Genre : Non- fiction
Publisher : Ebury Press (Random House )
Copy source : Mysmartprice.com
You can buy this book : Here
My rating : *****/5
Synopsis from Goodreads:
Ever been intrigued by the Indian Fashion Industry—its stereotypes of drugged models, gay designers, and fascinating but unaffordable clothes?
Join Shefalee Vasudev, former editor of Marie Claire and an acclaimed fashion journalist, on a deep‑sea dive into the gagging depths of Indian fashion. In Powder Room, she offers an insider’s view of people who make the industry what it is—from a lower middle class girl who sells global luxury for a living to a designer who fights the inner demons of child sexual abuse yet manages to survive and thrive in the business of fashion, or a Ludhiana housewife on a perpetual fashion high.
Besides candid interviews of known names in Indian fashion, Shefalee provides a commentary on new social behaviour, urban culture, generational differences, and the compulsions behind conspicuous consumption in a country splitting at the seams with inequalities of opportunity and wealth. From Nagaland to Patan, Mumbai, Delhi, and Punjab, Powder Room mirrors how and why India ‘does’ fashion.(less)
What I thought about the book :
I don't think I have ever been a keen follower of fashion and could barely tell a Sabyasachi ensemble from a Masaba masterpiece. But that was before I decided to indirectly get involved in the world of fashion .I now faithfully thumb through the fashion glossies to make sure that I keep myself abreast of the latest fads and 'Fashion'. Well, if there is one word that is abused and bastardized , it has to this F word, Fashion , which changes at a mercurial pace like the moods of a sullen,moody teenager. Moody or not, my fascination was piqued and I decided to read this book. A fellow blogger had also recommended this book and rated it highly.
I found Powder room brilliant, insightful and full of amusing anecdotes Ex-editor of Marie Claire , Shefalee Vasudev has written this book like a sociologist would have, with considerable journalistic detachment. Having observed various facets of 'fashion' from close quarters , her observations and arguments don't seem sensational or voyeuristic.The book is divided into ten chapters , where Shefalee tackles a different story or talks about a certain aspect of the world of fashion. Apparently , she spoke to close to 300 odd people before writing this book. The academic rigor and research she has put into this book is evident in the mind-boggling amount of data and information that hits the reader.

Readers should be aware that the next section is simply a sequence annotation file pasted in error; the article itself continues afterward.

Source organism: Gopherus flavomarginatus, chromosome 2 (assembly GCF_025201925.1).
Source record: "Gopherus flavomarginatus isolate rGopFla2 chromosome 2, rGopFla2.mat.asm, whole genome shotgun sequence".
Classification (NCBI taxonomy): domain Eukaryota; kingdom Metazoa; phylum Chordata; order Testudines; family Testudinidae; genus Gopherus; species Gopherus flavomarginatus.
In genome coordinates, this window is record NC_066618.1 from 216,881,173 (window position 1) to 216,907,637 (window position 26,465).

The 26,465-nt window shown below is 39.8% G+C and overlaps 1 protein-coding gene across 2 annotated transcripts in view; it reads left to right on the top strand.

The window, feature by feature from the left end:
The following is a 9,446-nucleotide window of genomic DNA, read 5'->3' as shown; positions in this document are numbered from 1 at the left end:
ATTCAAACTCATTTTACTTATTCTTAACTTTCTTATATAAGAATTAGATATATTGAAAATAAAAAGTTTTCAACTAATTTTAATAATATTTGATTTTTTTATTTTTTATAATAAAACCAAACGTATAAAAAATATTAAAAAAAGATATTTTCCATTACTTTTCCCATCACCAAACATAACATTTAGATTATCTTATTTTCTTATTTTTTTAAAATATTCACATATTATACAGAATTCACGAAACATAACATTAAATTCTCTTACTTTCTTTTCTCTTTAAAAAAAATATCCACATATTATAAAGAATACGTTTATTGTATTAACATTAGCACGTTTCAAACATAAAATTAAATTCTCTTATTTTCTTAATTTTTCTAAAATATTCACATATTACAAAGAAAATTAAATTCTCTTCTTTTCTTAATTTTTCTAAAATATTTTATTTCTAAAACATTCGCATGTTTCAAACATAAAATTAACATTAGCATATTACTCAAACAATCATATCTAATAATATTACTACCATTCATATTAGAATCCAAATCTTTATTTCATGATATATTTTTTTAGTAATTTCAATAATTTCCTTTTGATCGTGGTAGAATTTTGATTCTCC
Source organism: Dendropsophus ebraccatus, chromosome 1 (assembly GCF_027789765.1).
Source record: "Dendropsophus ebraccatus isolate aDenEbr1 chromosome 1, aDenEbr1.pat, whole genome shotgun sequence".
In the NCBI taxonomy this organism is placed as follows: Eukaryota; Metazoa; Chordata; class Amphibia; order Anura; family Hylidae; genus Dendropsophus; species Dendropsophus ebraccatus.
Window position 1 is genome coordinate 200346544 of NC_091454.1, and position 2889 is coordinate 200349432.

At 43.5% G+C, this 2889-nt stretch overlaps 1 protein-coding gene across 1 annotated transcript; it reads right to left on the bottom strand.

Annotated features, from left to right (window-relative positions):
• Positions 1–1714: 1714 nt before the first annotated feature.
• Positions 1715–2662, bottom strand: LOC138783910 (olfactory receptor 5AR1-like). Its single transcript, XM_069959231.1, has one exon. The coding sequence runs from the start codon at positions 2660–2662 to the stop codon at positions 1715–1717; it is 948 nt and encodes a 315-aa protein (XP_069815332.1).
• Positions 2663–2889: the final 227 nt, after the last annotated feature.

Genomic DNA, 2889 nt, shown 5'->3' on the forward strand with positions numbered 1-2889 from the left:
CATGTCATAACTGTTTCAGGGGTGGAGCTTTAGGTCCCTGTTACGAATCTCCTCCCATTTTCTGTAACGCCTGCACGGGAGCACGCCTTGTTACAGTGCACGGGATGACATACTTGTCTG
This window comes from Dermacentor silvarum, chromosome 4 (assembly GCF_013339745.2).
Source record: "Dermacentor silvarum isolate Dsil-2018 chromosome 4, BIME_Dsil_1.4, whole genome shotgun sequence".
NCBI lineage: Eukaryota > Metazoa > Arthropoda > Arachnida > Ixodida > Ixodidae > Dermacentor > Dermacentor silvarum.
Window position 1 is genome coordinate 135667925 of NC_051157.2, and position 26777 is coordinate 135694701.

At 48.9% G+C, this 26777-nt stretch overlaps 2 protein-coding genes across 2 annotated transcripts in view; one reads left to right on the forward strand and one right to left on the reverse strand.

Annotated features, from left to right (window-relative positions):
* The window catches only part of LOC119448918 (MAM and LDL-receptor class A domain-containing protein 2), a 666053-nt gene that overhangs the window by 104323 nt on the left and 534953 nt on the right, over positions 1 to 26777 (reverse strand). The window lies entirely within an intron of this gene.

Right from the first chapter, where Shefalee talks about Raakesh Agarvwal , a troubled , yet hugely successful designer who was abused as a child and still has demons inside him that haunt him , to the socialite wives of Ludhiana to the lower middle class girl selling luxurry products , to the politics behind the fashion weeks , Shefalee weaves a narrative that bounces back and forth like a ping-pong ball.Yet , at no point in time will the reader feel disoriented, because the stories she has to tell are all extraordinary.
My favorite stories have to be the one about the lower middle class girl and that of the Ludhiana society ladies. If you are looking for scandals or gossip , this might not be the book for you(of course , that aspect is there too). This book is more an exercise in sociology, an attempt to see where the fashion trajectory of India is headed. The chapter on models was an eye-opener. Madhur Bhandarkar probably has done a huge disservice to the model community by talking about the negative aspects of the modelling world. Shefalee's book will make you realise that such wayward models are exceptions and not the norm. Huge egos of designers, manipulative PR agents , unscrupulous editors, appalling lack of integrity in fashion journalism..Shefalee's book talks about them all. Maybe if you just want the juicy parts, you'll still love this book.
The chapters on Patan Patola and the last chapter on the politics at the fashion weeks makes one realise the pettiness and business-mindedness of some factions on designer community and the clout that the big brands have over everyone. It is disheartening to note that going by the way things are being handled old traditional weaves like the Patan Patola will probably go extinct soon. Hats off to the family for trying to keep this art alive, but one does wonder if a more commercial approach is required by the artisan family to ensure that their craft doesn't go extinct with them. I was also moved by the chapter on Imchi Imchen and how Nagas feel alienated from the "Mainland".I am intrigued enough to want to read a book on Nagaland and how insurgency has affected the people there.
Maybe there is an underlying tone of melancholy and desperation in the book. Certain parts of the book paints a rather bleak picture of how things are in the fashion industry , but somebody has to talk about these things.
Overall an excellent book that I 'll recommend to anyone curious about the Indian fashion industry. Five star all the way ( I decided that I would give a five star to this book barely into 100 pages of reading this book!)